Wednesday, October 29, 2008

"All the leaves on the trees are falling to the sound of the breezes that blow..."

It's late October and Autumn is in free-fall.  There was a week at the end of September when it was in the 70s, then during the night a switch was thrown and the next day the temperature dropped 15 degrees.  Since then we've been bumping along in the 50s and high 40s.  Last night the news reported 12 inches of snow in New Jersey, which is south of here.  However, the arrival of Fall is obvious even without considering the temperature.  Just look at the trees, the women and the houses.

The trees are doing that thing that trees in the American North-East are meant to do and turning orange and red.  I'm sure Vermontians would say that New York tree colour is a tawdry brown compared to the spectacular firework display of their maples, but they look pretty good to me.

I took a few photos across the river to the Palisades, but I think the zoom may have washed out the tones a little.  Certainly this photo of less distant trees is more vibrant.

Note for Sopranos fans, the Palisades are a line of cliffs along the Western side of the Lower Hudson.  They get a mention in the New Jersey mob series when Tony Soprano suggests that his demented Uncle Junior can wander off the cliffs.  However, these photos are taken at the Northen end of the  Palisades, near my house but away from Tony and Paulie Walnuts.

The women have signalled the end of Summer by moving their rain boots to the front of the closet.  Whenever it rains, the commuting women of New York take to wearing what I would describe as welly boots.  Not the plain black or green welly boots of England, however.  All the welly boots here are patterned with flowers, or spots, or stripes or paisley.  Each pair as individual as any other item of clothing.  In England, these sort of boots are reserved for children, and it is a sign of increasing maturity that you outgrow your colourful wellies and accept the uniform dullness of the standard boot.  Americans don't seem to do uniform dullness.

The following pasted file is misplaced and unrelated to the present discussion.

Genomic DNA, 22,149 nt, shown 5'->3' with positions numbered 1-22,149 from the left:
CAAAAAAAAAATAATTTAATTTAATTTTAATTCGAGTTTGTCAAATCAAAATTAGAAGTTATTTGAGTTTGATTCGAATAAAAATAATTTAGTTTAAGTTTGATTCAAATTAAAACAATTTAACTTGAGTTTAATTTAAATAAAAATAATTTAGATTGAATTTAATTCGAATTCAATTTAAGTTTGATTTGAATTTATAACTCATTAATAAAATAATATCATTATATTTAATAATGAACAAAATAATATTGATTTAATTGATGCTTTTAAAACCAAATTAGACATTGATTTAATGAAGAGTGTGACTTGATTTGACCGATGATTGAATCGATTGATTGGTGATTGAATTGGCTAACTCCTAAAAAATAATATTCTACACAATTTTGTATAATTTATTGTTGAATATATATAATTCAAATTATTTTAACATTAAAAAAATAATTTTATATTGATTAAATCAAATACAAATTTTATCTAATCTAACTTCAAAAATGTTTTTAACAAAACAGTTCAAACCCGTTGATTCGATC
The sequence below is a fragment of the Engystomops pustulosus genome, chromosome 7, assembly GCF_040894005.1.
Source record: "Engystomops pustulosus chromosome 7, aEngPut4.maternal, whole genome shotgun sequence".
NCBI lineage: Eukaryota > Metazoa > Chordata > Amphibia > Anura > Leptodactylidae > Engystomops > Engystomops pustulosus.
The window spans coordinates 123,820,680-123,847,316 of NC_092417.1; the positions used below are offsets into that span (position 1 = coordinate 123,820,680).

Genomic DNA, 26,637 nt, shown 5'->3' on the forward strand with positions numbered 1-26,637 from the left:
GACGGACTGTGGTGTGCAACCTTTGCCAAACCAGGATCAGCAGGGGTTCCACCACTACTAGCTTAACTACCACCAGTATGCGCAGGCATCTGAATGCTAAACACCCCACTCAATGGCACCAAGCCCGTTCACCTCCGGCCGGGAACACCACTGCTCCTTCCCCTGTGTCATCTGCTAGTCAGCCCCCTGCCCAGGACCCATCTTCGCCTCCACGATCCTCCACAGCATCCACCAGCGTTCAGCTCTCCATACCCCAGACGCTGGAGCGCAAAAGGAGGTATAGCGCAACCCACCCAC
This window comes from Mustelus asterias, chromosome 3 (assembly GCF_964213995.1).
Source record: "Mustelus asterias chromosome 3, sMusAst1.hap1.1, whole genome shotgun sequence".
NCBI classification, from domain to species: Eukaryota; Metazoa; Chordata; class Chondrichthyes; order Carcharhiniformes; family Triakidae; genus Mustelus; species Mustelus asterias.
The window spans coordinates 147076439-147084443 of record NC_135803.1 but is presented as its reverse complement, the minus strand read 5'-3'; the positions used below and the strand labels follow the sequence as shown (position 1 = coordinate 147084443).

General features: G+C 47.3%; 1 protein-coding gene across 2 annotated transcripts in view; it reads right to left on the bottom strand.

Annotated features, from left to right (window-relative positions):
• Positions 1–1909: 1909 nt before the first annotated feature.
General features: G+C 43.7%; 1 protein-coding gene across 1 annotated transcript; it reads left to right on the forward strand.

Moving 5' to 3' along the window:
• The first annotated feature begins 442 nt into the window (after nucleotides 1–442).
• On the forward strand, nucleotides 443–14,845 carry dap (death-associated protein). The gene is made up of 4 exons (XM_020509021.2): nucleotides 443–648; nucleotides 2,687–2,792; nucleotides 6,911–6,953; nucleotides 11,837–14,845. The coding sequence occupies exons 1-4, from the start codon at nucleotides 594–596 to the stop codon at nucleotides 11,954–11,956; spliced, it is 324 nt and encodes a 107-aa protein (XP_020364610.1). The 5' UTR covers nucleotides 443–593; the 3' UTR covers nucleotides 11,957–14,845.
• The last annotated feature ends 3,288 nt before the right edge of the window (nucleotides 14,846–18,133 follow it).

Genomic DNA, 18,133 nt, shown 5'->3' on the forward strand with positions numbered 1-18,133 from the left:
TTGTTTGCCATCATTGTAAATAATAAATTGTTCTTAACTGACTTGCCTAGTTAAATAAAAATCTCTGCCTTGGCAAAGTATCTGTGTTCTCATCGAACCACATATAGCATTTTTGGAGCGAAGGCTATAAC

UK boots                                                   US boots

As for the houses, well Americans are of course the World's greatest consumers and they embrace any holiday as an excuse to buy stuff and use it to decorate the front yard.  Halloween is not a holiday, but it is a great excuse to buy plastic ghosts, scarecrows and pumpkins and arrange them around the front of your house.  Like, um, this:

I knew Halloween was a popular event in America, but I didn't realise quite how popular.  In someways it's bigger than Christmas, as Christmas is a Christian holiday, whereas Halloween is celebrated by
pagans everybody.

Son Number One's school is holding a parade on Halloween.  All the children will bring a costume and then march around the school grounds in front of the parents.

Il Capo took the children to a party shop to choose costumes.  It was a kind of modern-day Argos, in that there were no pens or form-filling.  One long wall was covered in photos of the costumes.  When you have made your choice you tell an assistant and he radios the guys in the back room who bring it out to you.  Son Number One picked a Spiderman outfit and Bagpuss will be a spider.

To generate a little ectoplasmic spirit we went to a couple of local events the last two weekends.  First was Legends at Philipsburg Manor in Sleepy Hollow, which is the setting for Washington Irving's story about the Headless Horseman - The Legend of Sleepy Hollow.  We all wandered around the grounds in the dark and met various period characters.  There was a story-teller who talked about local ghosts and tales of Ichabod Crane.  We listened to him for twenty minutes before Bagpuss began to rebel against the enforced silence so we moved on.  When we left he was showing no signs of flagging or repeating himself.  There was also a musician singing songs of murder and a few of the ghouls mentioned by the story-teller were wandering around, including the Horseman himself.  He was headless, and for reasons that slipped by me, waving a pumpkin.

We followed that up last week by visiting Blaze at Van Cortlandt Manor .  This is simply a display of carved pumpkins.  The interest comes from the quantity of pumpkins - there were over 4,000 - and the quality of the carving.  The images were created by not just cutting holes, but by also by leaving varying thicknesses of pumpkin skin to alter the amount of light that shone through.  Again we wandered the grounds of an old house in the dark, this time moving from tableaux to tableaux, each rendered in orange fleshy vegetables.  It's kind of hard to explain, but basically there were dinosaurs, pirates and fairies as well as a scene from Thriller all made from piled pumpkins.

Suitably inspired, the next day we took our knives to our own brace of 25 pounders and created the works of art in the photo above which I think all will agree would not look out of place in the Louvre.

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